Nitrous oxide is an inhaled general anesthetic commonly known as “laughing gas.” When used in labor, it is most frequently administered in equal combination with oxygen. Hospitals generally have equipment that allows manual control over the concentration of nitrous oxide. Portable equipment allows it to be used during home or birth center births in the standard 50% mix.
The potency of the pain relief will be affected by the concentration of nitrous oxide. Women who use nitrous oxide for labor report better satisfaction with pain relief than women who use other systemic agents. This may be due in part to the self-administration of nitrous oxide, which allows the mother to receive pain relief when she wants.
- Nitrous oxide wears off quickly, so does not interfere with other comfort measures you may wish to try.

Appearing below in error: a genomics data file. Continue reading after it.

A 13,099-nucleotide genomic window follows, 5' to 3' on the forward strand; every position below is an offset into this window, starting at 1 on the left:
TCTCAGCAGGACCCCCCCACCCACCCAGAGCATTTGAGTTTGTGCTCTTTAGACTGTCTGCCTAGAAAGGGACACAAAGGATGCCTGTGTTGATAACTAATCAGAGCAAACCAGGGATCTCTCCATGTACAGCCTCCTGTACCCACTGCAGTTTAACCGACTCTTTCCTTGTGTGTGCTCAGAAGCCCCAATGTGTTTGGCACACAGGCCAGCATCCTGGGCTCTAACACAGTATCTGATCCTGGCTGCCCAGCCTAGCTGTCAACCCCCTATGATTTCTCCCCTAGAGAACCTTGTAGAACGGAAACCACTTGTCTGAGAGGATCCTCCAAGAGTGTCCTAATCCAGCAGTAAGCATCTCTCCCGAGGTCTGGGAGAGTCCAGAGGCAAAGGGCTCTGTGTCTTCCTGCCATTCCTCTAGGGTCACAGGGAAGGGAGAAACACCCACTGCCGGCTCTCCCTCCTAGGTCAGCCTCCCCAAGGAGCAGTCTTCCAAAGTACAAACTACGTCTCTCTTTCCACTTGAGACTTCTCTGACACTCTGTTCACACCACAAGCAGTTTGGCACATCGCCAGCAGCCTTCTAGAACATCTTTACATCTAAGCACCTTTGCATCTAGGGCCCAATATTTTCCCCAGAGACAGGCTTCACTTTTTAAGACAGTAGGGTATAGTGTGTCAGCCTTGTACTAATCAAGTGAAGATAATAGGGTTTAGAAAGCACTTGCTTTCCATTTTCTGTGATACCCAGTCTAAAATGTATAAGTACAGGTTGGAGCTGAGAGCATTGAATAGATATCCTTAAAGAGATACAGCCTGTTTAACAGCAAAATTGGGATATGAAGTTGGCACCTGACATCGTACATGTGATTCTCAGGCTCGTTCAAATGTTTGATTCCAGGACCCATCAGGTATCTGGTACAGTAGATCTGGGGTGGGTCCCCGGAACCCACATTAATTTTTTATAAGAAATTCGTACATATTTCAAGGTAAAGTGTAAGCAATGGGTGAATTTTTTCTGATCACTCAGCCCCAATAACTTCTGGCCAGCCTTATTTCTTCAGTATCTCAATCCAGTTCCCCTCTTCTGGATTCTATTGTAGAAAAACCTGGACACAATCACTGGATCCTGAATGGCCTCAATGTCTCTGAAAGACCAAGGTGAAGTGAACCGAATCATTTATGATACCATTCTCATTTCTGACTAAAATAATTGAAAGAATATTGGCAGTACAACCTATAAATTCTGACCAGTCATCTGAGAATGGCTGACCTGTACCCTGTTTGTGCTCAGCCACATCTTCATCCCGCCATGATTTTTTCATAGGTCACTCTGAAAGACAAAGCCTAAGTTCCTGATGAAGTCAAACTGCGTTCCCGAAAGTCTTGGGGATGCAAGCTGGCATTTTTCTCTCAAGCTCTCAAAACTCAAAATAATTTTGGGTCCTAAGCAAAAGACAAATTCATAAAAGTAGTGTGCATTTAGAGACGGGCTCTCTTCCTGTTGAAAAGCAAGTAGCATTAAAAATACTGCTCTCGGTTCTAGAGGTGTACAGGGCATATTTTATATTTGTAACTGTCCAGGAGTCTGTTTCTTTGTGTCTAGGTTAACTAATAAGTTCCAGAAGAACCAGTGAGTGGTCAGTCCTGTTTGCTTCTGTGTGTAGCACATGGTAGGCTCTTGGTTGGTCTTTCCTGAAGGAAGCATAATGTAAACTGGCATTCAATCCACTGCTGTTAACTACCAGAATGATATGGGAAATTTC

- Because it wears off so quickly, nitrous oxide appears to be safe for both mother and baby.
- It can be used in a birth center or at a home birth.
- Nitrous oxide is not available in all hospitals. Be sure to inquire about its use before planning to try this type of medication.
- There is the possibility of passing out while using nitrous oxide, however this risk is close to zero when the drug is self-administered. Self-administration is done by holding the mask to your face, the drowsiness caused by the drug prevents you from maintaining the mask over your mouth and nose and so the administration of nitrous oxide ends.
- It can be difficult to time the use of nitrous oxide with your contractions.
- Nitrous oxide makes you feel drowsy and may may cause nausea or vomiting.
- Nitrous oxide does not provide complete pain relief.